Neglecting Your Eyes
Not only is the skin around your eyes thinner than practically anywhere else on the body, it’s also the victim of a lot of abuse. First, resolve to stop rubbing. “Every time you do, you risk breaking delicate blood vessels, which leads to darkening, dulling, and thickening of the surrounding skin,” says New York City dermatologist Francesca Fusco. Then make sure you always apply an anti-aging eye cream. If retinol is too strong, consider peptides or Baumann’s current favorite ingredient for the eye area, zinc. “It’s been shown to increase elastin production, which can reduce crepiness,” she says.
We know, we know: It’s tempting. But the reality is that squeezing a pimple just pushes bacteria deeper into the pores, causing inflammation, infection, and scarring—and almost doubling the zit’s life span (from about one week to two). Napalming it with the harshest chemicals in the bathroom won’t help, either. “Treating any breakout with too much benzoyl peroxide damages the skin around the spot and can cause more irritation,” says Boston dermatologist Jeffrey Dover. Here’s what you should do: Use a spot treatment with no more than 2.5 percent benzoyl peroxide at night, and reapply it to major zits in the morning. For persistent acne, a prescription retinoid, such as Retin-A, helps prevent blocked pores—but doctors warn it can exacerbate the redness of existing pimples, so avoid slathering it over full-blown ones.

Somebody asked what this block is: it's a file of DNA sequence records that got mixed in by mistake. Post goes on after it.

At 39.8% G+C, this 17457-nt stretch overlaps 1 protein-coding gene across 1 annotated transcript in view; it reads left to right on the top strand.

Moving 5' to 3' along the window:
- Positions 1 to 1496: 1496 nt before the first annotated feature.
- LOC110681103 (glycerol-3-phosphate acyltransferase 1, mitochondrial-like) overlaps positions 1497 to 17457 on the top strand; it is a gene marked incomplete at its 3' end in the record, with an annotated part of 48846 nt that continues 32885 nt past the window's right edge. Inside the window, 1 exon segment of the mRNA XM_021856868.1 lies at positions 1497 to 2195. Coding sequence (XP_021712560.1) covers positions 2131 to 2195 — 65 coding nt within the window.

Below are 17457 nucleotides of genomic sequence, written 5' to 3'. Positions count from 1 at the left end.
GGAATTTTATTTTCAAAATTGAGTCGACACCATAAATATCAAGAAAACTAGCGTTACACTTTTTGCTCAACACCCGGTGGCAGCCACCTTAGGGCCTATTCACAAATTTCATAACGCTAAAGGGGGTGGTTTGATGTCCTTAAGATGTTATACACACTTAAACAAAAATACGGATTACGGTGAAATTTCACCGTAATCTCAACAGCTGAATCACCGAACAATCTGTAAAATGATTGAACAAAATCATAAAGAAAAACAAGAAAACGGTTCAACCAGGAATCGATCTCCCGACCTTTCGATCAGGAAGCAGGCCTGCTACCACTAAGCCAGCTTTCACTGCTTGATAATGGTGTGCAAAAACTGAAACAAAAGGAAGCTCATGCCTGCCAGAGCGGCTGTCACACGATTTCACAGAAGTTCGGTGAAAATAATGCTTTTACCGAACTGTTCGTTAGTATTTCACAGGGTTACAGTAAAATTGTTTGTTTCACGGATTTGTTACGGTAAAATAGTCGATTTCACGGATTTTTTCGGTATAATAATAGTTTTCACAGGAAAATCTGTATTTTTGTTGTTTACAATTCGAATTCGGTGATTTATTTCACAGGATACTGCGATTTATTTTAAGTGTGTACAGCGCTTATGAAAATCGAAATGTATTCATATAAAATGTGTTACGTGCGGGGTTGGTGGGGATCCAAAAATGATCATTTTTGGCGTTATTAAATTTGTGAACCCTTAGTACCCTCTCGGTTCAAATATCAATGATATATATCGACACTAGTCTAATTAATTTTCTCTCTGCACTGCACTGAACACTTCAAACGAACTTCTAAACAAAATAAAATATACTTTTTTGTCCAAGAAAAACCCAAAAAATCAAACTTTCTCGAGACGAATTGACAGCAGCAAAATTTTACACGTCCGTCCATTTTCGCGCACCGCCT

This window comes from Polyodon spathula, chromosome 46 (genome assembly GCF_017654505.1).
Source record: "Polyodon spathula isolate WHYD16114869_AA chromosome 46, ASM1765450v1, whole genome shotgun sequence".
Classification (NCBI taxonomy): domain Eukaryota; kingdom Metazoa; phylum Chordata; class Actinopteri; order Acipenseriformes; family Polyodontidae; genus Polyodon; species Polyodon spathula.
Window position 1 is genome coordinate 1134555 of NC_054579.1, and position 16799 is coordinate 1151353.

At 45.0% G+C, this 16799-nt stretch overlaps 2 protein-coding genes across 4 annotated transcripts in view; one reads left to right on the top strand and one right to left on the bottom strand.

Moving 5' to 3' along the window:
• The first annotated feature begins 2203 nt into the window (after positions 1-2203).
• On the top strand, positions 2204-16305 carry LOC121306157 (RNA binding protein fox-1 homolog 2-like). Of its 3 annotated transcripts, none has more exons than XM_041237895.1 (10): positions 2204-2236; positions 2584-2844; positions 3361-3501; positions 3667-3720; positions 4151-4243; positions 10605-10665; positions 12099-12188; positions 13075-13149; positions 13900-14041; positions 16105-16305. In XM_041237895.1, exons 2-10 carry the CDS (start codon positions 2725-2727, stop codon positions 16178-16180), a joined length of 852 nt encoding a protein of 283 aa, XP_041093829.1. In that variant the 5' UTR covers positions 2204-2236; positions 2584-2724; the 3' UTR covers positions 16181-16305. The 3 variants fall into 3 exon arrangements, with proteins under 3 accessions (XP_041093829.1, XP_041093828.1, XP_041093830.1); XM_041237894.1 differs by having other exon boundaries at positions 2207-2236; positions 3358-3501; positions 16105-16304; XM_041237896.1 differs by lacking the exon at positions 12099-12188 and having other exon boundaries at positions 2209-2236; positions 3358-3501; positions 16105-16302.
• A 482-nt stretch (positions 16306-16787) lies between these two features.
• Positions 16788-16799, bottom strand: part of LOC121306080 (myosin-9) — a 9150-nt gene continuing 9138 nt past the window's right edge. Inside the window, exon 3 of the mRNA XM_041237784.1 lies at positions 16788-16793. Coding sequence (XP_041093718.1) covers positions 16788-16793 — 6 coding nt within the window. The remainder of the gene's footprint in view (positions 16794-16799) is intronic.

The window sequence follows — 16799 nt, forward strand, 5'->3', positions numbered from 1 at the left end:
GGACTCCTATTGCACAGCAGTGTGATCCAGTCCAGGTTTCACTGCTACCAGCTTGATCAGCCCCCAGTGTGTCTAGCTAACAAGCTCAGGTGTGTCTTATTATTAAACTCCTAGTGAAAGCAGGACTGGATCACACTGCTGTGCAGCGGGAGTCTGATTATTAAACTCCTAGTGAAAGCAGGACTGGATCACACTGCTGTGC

Skipping the Gym